Rumsfeld Taps Ex-General for Army Chief
WASHINGTON (AP) _ Defense Secretary Donald H. Rumsfeld reached into the ranks of retired officers to pick a successor to departing Army chief of staff Gen. Eric Shinseki, officials said Tuesday.
The officials, who spoke on condition of anonymity, said Rumsfeld chose Peter J. Schoomaker, who retired from the Army after commanding the U.S. Special Operations Command from 1997-2000.
The selection, which has not been publicly announced and is subject to confirmation by the Senate, may raise eyebrows inside the military because it is rare for a defense secretary to bypass senior active-duty generals in favor of a retired officer to be the Army’s top general.
Rumsfeld sent his Schoomaker recommendation to the White House on Tuesday for President Bush’s expected approval.
Shinseki retires Wednesday after a 38-year career that included combat in Vietnam and head of U.S. peacekeeping efforts in Bosnia. Tension between Shinseki and Rumsfeld over the pace of the Army’s effort to transform into a more agile fighting force dominated the final two years of Shinseki’s four-year term.
Because no successor will have been nominated and confirmed by then, the vice chief of staff, Gen. John Keane, will temporarily assume Shinseki’s job when he leaves, officials said.
Rumsfeld had tried to persuade Keane to take the top job but he declined for family reasons, officials said. Keane is due to retire this summer.
George Joulwan, a retired Army general who was the top NATO commander in Europe from 1993-97, said in a telephone interview that although he does not know who will be nominated to succeed Shinseki, the choice of Schoomaker would likely be an indicator of the Army’s future course.
``This may be a signal of how (Rumsfeld) wants to structure the Army,″ with more emphasis on the mobility, flexibility and agility that are hallmarks of special operations forces, Joulwan said.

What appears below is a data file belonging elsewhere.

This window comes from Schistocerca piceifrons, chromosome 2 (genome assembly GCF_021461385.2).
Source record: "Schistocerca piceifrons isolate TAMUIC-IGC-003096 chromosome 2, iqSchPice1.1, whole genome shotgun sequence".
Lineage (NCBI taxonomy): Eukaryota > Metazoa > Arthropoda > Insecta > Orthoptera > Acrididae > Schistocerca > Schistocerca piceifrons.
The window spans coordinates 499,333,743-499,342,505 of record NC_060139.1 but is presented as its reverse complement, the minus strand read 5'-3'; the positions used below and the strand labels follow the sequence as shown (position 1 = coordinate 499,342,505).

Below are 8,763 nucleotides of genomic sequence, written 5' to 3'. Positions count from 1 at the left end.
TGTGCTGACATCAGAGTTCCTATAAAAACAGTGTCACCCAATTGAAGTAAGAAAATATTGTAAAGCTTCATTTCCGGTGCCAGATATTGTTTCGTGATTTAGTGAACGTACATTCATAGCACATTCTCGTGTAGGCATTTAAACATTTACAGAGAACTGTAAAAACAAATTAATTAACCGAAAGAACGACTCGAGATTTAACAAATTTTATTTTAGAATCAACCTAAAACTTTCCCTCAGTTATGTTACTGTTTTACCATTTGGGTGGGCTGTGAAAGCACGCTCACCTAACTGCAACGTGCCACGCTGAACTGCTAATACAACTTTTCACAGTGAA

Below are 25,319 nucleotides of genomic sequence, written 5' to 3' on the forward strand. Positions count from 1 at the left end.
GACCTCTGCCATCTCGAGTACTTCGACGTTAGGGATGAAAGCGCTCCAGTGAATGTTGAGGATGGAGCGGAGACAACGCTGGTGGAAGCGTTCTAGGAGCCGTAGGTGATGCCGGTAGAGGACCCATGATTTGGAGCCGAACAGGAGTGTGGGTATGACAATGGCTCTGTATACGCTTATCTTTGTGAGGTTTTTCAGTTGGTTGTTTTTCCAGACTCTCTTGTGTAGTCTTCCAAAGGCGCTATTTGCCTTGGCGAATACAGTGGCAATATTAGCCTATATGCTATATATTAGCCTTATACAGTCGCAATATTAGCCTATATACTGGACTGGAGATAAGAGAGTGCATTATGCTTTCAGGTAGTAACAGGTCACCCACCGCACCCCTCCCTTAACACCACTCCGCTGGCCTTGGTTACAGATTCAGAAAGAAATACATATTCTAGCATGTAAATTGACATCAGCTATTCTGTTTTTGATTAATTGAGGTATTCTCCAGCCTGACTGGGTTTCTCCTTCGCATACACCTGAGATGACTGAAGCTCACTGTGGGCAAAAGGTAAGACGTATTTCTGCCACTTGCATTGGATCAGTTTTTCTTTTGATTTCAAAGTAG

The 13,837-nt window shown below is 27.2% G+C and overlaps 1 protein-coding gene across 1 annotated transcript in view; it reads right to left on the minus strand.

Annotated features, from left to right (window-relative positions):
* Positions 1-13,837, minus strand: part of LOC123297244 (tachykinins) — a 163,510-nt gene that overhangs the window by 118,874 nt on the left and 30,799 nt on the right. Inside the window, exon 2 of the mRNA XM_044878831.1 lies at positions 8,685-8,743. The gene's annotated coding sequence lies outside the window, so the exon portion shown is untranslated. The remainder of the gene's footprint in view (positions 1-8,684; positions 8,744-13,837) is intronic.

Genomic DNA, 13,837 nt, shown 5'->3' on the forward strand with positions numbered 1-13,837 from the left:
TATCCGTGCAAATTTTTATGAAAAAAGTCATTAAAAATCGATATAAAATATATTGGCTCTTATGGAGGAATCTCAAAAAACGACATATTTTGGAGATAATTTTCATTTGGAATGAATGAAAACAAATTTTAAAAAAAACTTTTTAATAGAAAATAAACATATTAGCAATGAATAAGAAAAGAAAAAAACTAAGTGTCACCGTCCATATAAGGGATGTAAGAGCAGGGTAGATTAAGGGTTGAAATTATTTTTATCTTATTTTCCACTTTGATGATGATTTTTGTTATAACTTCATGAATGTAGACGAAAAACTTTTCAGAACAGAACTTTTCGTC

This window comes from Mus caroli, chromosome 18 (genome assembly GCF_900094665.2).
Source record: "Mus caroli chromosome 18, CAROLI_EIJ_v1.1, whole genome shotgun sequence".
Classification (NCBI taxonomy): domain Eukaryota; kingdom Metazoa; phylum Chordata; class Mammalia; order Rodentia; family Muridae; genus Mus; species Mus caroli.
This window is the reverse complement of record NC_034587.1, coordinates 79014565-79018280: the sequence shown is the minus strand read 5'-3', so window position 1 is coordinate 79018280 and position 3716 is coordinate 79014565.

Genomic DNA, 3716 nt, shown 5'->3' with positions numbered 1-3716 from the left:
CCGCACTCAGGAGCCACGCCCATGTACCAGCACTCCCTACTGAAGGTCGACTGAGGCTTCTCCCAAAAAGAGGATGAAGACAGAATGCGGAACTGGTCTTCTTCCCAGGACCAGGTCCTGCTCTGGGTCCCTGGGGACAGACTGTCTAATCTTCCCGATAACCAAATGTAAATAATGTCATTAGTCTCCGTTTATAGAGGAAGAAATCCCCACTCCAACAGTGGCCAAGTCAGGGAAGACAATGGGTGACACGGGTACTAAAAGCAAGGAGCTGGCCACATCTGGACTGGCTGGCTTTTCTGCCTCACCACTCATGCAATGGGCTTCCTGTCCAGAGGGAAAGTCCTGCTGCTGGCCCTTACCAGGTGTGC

The Army has suffered an unusual amount of turbulence in leadership positions this year.
In April Rumsfeld fired Army Secretary Thomas White and picked John Roche, currently the Air Force secretary, to replace him as the top Army civilian official. Roche has not yet been confirmed by the Senate, so the undersecretary of the Army, Les Brownlee, is the acting Army secretary.
Rumsfeld has other key posts to fill, including a successor to Gen. Tommy Franks as commander of Central Command, which is responsible for all U.S. military operations in the Middle East and Central Asia. Franks is due to retire in July.
One candidate often mentioned for the Central Command post is Army Lt. Gen. John Abizaid.
In a related development, the Pentagon announced Tuesday that President Bush has nominated Air Force Maj. Gen. Walter E. L. Buchanan III for promotion to lieutenant general and assignment as commander of Central Command Air Forces. He would succeed Lt. Gen. Michael Moseley, who has been nominated to be the Air Force’s next vice chief of staff.
Schoomaker, 57, began his Army career in 1969 as a second lieutenant. His first field assignment was in 1970 as a reconnaissance platoon leader at Fort Campbell, Ky. He was trained as an armor officer but switched to the secretive world of special operations in the late 1970s.
Born in Michigan, he graduated from the University of Wyoming, where he earned a bachelor of science degree in education administration and was a star football player.
He finished the Marine Corps Amphibious Warfare School at Quantico, Va., in 1976 and in February 1978 he became commander of the Army’s 1st Special Forces Operational Detachment, the highly secretive Delta Force that specializes in counterterrorism missions. He held that command until 1981.
While with Delta Force he participated in the April 1980 failed attempt to rescue American hostages in Tehran.
He later was commander of the Army Special Operations Command and the Joint Special Operations Command, both at Fort Bragg, N.C.